THE SUGAR GENERATION AND
average American eats about 155 pounds of sugars a year!
or 39 teaspoons day!*
We are drowning in sugar and we have
developed a relentless sweet tooth:
Three fourths of our sugar intake is in the
form of prepared foods like soft drinks and candy.
Each of us in America eats
about 147 pounds of sweetener a year.
adds up to around one teaspoon of sugar every half-hour, for 24 hours a day or
500 calories worth of sugar a day!
It is recommended
that bout 10 percent of total calories come from sugar.
But Americans consume 15.7 percent on average or their
calories in sugar, and some eat far more. This means twenty five percent of the
calories we eat and fifty percent of the calories most kids eat are from sugar!
Sugar or sucrose is known by several names,
depending on its from and how it is processed . You can recognize some sugars
because their names end in –use like dextrose, glucose fructose, lactose,
maltose, Some other types of sugars are sugar alcohols: sorbitol, xylitol ,
mannitol. Some other forms of sugar
are corn syrup, maple sugar, honey, invert sugar, or malt .
Sugar is in almost everything you buy to eat
today. The reasons for this are
that sugar is used:
to add flavor to
as a preservative in
and it is naturally occurring in many foods.
Sugar intake and nutrition have a direct
influence on the progression of tooth decay.
We all have plaque, which is a sticky, colorless film of bacteria that
constantly forms on the surfaces of our teeth.
When this bacteria comes in contact with sugar the acidity of our mouth
becomes 100 times greater because the sugar acts as a food source for the
In less than 20 minutes after the bacteria has been in contact with
sugar these acids start attacking and dissolving your tooth enamel to cause
mineral loss from the surfaces of your teeth leaving them ripe for cavities The longer this sugar is in contact with our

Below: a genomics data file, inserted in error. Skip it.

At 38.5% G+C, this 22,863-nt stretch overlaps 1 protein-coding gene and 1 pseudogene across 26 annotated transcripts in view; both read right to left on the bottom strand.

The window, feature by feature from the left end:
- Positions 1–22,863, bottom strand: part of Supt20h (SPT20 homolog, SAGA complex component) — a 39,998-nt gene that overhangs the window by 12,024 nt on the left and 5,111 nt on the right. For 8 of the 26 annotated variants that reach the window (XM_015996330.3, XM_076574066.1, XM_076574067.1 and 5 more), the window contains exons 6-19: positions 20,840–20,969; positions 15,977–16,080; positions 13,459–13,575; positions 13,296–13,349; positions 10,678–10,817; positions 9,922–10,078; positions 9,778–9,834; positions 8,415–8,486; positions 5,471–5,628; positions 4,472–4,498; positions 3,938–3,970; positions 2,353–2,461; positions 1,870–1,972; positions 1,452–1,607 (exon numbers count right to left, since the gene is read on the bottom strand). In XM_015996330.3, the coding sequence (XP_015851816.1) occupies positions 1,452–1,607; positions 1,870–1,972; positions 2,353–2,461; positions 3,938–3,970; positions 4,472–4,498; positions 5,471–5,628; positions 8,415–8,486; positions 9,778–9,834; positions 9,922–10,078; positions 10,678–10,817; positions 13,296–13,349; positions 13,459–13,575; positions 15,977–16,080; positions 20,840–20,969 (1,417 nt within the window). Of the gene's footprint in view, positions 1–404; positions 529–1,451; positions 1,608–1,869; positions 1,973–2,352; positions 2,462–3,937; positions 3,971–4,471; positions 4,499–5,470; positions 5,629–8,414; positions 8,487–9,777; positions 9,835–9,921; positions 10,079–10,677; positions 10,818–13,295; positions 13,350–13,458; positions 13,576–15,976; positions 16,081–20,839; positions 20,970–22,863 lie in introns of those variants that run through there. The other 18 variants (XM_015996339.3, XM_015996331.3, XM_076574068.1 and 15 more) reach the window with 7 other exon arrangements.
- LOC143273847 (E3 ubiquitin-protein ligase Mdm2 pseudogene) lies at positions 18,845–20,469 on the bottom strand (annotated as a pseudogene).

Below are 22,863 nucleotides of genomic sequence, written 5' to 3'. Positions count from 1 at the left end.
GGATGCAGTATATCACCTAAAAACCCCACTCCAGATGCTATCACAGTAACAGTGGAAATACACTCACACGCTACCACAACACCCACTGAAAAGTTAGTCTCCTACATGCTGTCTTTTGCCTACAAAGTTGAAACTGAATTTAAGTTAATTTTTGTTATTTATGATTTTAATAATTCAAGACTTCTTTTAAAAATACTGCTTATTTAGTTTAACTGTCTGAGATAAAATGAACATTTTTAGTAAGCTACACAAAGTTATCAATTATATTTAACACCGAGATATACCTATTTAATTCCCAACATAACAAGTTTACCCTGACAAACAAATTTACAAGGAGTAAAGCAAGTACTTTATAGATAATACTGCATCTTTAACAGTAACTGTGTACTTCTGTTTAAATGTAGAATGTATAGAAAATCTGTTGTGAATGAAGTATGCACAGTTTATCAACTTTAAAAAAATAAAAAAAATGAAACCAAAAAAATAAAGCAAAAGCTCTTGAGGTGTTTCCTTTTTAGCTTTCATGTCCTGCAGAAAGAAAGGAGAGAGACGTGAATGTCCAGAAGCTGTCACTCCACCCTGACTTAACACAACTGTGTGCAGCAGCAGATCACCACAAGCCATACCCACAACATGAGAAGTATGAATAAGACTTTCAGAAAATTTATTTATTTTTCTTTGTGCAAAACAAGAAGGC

teeth the greater chance of tooth decay.
1 teaspoon of table sugar = about 5 grams
A pop having 50 grams of sugar is
the equivalence of 10 teaspoons of sugar
USDA advises 2,000 calorie healthful diet to limit to 10
teaspoons of sugar/day
Reasons to limit the amount of
sugar you eat:
Sugar has very limited nutritional value containing only
calories and lacking vitamins, minerals and fiber
High sugar foods often replace more healthful foods
who eat diets high in sugar get less calcium; fiber; folate; vitamin A, C and E;
zinc; magnesium; iron; other nutrients and consume fewer fruits and vegetables)
Promotes tooth decay
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The following things
increase the number and activity of
bacteria in our mouths:
Type of food- the stickiness of foods like, chewing gum,
raisins, dried fruits and some candies, will cause the food to adhere to and
between our teeth making the length of contact time of sugar with our teeth
longer which allows acid production to be prolonged.
Natural sugars have the same effect on teeth as refined sugar so you
still need to brush.
Frequency of intake-how often you eat foods containing
sugar is more important than the amount of the food consumed.
Oral hygiene status-the health of our mouth
Availability of fluoride-in our water, toothpaste, mouth
Salivary gland function-saliva helps wash away food from
our teeth and decreases the acidity or pH our mouth